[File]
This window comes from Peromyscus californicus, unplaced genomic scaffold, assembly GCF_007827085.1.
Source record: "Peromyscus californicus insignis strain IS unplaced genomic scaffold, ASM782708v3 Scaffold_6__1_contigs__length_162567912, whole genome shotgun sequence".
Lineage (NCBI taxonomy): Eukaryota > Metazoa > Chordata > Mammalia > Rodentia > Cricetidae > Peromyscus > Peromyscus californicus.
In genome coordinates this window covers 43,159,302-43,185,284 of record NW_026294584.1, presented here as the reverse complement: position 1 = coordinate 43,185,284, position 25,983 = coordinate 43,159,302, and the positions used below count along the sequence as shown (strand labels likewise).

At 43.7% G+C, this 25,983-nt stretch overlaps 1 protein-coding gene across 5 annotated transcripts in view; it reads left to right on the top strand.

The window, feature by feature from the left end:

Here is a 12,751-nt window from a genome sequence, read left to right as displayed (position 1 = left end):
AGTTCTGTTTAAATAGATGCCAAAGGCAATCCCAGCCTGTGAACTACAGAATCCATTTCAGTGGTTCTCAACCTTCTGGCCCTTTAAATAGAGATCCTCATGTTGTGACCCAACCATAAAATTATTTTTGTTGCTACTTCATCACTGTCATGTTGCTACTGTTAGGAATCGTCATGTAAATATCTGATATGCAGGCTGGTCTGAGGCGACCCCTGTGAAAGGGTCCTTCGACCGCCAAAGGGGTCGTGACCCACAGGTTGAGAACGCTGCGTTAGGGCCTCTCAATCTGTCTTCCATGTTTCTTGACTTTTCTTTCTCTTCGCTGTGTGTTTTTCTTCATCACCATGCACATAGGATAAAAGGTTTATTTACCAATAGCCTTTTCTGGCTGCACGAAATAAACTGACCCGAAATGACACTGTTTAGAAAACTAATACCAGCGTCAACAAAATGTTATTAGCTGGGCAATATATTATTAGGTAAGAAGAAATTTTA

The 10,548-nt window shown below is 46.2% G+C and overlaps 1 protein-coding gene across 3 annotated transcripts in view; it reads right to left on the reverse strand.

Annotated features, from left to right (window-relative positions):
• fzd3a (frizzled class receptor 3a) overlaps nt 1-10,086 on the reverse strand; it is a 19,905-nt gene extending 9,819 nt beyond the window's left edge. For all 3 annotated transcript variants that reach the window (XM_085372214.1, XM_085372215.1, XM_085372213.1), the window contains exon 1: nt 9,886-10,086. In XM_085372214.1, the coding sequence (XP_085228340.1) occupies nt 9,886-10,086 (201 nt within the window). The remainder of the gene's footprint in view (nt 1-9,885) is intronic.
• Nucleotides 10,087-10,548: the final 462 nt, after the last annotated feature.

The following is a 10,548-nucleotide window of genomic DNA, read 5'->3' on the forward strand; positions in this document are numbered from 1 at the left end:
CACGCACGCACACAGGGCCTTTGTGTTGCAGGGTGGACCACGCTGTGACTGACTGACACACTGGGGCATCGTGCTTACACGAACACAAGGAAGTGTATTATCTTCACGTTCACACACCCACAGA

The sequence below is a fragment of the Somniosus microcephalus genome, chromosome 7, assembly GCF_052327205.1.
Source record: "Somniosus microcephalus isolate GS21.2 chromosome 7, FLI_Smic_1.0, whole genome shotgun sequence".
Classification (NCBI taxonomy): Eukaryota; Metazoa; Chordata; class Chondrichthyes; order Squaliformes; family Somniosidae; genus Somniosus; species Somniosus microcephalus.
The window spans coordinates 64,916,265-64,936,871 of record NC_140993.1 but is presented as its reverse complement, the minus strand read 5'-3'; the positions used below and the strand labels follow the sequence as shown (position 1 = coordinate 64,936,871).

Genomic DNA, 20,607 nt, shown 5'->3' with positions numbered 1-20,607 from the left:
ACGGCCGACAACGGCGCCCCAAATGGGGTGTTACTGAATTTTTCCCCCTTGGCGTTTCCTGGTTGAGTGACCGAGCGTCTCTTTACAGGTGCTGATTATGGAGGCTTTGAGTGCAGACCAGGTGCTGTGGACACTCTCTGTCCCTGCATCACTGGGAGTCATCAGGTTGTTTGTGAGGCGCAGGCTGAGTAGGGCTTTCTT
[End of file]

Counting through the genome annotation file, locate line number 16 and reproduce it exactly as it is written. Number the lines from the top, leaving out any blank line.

Source record: "Somniosus microcephalus isolate GS21.2 chromosome 7, FLI_Smic_1.0, whole genome shotgun sequence".